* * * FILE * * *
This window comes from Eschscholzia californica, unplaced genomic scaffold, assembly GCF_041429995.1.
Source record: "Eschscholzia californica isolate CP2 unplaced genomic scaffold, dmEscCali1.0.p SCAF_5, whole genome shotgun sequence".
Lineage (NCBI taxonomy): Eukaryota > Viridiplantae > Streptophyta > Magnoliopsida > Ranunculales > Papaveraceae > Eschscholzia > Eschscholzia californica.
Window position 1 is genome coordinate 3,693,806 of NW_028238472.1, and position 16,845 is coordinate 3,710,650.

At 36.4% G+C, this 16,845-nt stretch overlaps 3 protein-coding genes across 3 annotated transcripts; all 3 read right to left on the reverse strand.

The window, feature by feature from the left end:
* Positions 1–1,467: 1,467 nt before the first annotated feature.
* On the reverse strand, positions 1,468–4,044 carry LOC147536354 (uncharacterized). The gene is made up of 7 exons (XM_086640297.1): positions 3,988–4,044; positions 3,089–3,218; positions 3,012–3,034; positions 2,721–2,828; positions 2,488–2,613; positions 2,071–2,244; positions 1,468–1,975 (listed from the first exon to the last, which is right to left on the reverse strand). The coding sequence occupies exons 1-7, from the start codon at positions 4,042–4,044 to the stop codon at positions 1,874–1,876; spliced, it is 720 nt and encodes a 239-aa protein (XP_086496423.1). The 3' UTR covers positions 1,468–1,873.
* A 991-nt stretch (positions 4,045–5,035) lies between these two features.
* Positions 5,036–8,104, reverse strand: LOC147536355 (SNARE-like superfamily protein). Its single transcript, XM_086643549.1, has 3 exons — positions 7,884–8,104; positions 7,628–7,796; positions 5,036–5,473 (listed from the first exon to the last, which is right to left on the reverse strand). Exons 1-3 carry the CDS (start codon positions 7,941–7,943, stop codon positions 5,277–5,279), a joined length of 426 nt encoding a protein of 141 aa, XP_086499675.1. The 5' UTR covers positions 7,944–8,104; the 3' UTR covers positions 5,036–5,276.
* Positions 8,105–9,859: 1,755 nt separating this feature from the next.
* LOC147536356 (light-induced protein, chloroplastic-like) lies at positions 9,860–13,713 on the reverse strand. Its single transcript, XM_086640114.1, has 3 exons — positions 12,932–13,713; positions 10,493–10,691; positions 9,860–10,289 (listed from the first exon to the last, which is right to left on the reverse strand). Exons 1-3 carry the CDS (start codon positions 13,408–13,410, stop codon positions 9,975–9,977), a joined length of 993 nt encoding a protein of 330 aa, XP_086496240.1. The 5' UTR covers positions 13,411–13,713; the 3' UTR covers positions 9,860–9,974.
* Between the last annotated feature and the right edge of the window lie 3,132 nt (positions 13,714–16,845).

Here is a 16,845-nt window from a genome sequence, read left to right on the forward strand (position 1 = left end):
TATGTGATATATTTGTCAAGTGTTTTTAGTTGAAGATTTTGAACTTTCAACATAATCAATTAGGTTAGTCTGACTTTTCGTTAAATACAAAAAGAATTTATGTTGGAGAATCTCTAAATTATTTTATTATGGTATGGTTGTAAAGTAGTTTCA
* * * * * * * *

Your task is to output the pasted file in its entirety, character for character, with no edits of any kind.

This window comes from Eschscholzia californica, unplaced genomic scaffold, assembly GCF_041429995.1.
Source record: "Eschscholzia californica isolate CP2 unplaced genomic scaffold, dmEscCali1.0.p SCAF_5, whole genome shotgun sequence".
Lineage (NCBI taxonomy): Eukaryota > Viridiplantae > Streptophyta > Magnoliopsida > Ranunculales > Papaveraceae > Eschscholzia > Eschscholzia californica.
Window position 1 is genome coordinate 3,693,806 of NW_028238472.1, and position 16,845 is coordinate 3,710,650.

At 36.4% G+C, this 16,845-nt stretch overlaps 3 protein-coding genes across 3 annotated transcripts; all 3 read right to left on the reverse strand.

The window, feature by feature from the left end:
* Positions 1–1,467: 1,467 nt before the first annotated feature.
* On the reverse strand, positions 1,468–4,044 carry LOC147536354 (uncharacterized). The gene is made up of 7 exons (XM_086640297.1): positions 3,988–4,044; positions 3,089–3,218; positions 3,012–3,034; positions 2,721–2,828; positions 2,488–2,613; positions 2,071–2,244; positions 1,468–1,975 (listed from the first exon to the last, which is right to left on the reverse strand). The coding sequence occupies exons 1-7, from the start codon at positions 4,042–4,044 to the stop codon at positions 1,874–1,876; spliced, it is 720 nt and encodes a 239-aa protein (XP_086496423.1). The 3' UTR covers positions 1,468–1,873.
* A 991-nt stretch (positions 4,045–5,035) lies between these two features.
* Positions 5,036–8,104, reverse strand: LOC147536355 (SNARE-like superfamily protein). Its single transcript, XM_086643549.1, has 3 exons — positions 7,884–8,104; positions 7,628–7,796; positions 5,036–5,473 (listed from the first exon to the last, which is right to left on the reverse strand). Exons 1-3 carry the CDS (start codon positions 7,941–7,943, stop codon positions 5,277–5,279), a joined length of 426 nt encoding a protein of 141 aa, XP_086499675.1. The 5' UTR covers positions 7,944–8,104; the 3' UTR covers positions 5,036–5,276.
* Positions 8,105–9,859: 1,755 nt separating this feature from the next.
* LOC147536356 (light-induced protein, chloroplastic-like) lies at positions 9,860–13,713 on the reverse strand. Its single transcript, XM_086640114.1, has 3 exons — positions 12,932–13,713; positions 10,493–10,691; positions 9,860–10,289 (listed from the first exon to the last, which is right to left on the reverse strand). Exons 1-3 carry the CDS (start codon positions 13,408–13,410, stop codon positions 9,975–9,977), a joined length of 993 nt encoding a protein of 330 aa, XP_086496240.1. The 5' UTR covers positions 13,411–13,713; the 3' UTR covers positions 9,860–9,974.
* Between the last annotated feature and the right edge of the window lie 3,132 nt (positions 13,714–16,845).

Here is a 16,845-nt window from a genome sequence, read left to right on the forward strand (position 1 = left end):
TATGTGATATATTTGTCAAGTGTTTTTAGTTGAAGATTTTGAACTTTCAACATAATCAATTAGGTTAGTCTGACTTTTCGTTAAATACAAAAAGAATTTATGTTGGAGAATCTCTAAATTATTTTATTATGGTATGGTTGTAAAGTAGTTTCA